Reading is good. Literature is good. Being literate by and large is good. Making sure that one votes and does so informed about what one votes for, is also good. (It's the same for politics, of course, only that all you need to know there is that politicians are politicians; and if they aren't when they start, they will be so after they've been doing it for long enough. It's been that way since the dawn of 'politics'.) Going to sci-fi conventions is good; the genre can do with all the support it can lay its hands on, if only because so many people still don't 'get' it.
So, all this is perfectly OK, and is someone chooses—note the word 'choose', which is pivotal in my view of the world—to value these things and to allocate one's time doing this or that in accordance with these values, then that's perfectly OK, too. But...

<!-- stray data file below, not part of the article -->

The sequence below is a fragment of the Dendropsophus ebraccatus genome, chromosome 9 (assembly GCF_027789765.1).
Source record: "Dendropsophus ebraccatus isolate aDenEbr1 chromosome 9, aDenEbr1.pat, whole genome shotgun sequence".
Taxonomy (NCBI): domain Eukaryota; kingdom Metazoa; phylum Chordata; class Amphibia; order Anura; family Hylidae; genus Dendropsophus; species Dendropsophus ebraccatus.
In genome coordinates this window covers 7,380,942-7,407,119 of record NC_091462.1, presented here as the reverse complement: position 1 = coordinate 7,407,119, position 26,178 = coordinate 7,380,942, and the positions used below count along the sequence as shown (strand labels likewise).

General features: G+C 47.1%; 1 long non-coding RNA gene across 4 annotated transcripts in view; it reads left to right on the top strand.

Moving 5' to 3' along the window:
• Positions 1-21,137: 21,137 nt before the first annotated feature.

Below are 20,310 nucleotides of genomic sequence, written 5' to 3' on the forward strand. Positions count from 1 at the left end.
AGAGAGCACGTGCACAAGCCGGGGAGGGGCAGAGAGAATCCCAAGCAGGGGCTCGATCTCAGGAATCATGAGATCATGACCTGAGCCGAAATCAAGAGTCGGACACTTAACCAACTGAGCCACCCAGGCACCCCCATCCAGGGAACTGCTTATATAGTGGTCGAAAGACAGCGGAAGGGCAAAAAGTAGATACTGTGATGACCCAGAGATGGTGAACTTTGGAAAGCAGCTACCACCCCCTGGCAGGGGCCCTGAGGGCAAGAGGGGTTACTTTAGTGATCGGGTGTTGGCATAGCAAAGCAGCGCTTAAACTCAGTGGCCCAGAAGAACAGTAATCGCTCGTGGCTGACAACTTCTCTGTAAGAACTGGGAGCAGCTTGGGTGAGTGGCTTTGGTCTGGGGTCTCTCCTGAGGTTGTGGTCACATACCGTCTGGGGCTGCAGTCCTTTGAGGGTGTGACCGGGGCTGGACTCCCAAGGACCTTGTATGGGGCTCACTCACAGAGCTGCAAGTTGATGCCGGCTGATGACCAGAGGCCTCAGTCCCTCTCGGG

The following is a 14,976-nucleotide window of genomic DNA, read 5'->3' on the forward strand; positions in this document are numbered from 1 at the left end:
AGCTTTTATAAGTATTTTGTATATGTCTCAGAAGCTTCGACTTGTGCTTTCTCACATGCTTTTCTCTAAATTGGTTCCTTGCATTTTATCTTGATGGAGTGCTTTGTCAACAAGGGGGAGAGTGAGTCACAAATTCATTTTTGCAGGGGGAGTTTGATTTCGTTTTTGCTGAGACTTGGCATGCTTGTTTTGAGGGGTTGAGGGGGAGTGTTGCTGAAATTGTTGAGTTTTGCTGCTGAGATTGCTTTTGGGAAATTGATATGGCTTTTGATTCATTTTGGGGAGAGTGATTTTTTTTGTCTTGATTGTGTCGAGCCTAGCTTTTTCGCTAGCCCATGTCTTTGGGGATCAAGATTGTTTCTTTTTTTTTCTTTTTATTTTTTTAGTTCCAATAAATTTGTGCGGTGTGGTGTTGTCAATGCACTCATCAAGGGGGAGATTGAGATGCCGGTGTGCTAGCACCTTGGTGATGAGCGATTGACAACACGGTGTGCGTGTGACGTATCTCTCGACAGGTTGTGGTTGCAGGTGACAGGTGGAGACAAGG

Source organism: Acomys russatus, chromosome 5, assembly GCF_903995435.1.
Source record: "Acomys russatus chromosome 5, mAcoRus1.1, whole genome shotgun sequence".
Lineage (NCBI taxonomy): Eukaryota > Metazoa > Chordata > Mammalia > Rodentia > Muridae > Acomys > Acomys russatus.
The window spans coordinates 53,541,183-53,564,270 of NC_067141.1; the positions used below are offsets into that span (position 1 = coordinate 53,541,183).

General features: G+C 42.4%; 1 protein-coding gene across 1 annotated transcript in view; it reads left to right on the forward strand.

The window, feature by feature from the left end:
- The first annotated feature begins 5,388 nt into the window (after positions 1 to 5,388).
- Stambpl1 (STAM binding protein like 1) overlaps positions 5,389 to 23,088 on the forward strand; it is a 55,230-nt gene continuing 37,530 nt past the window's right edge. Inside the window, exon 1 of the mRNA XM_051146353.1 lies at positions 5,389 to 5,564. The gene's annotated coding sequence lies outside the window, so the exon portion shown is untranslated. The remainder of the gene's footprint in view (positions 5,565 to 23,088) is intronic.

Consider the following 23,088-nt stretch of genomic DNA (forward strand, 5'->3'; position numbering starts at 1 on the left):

The moment one makes a statement that starts with something like "Part of being a responsible adult is..." it isn't OK anymore. That's partially because it implies that if one isn't or doesn't do whatever follows, that will make one into less of a 'responsible adult'. The way this is phrased, it's like you have this collection of attributes that make you into a 'responsible adult'. Tick off the boxes; check, check, don't check, don't check, check, check, check. Count the ticks, calculate the percentage, and you have the measure of a 'responsible adult'. It's this kind of shit that has probably always been thrown by 'responsible adults' at...well, whomever are members of the 'less than responsible adult' group. That means mostly people who either aren't 'adult' in a purely technical sense—though even that is a tough one: the 'technically' not being an 'adult'; since the word itself is kind of hard to define, excepting maybe by age—or who don't have enough boxes ticked to cross the threshold into 'responsible adulthood'.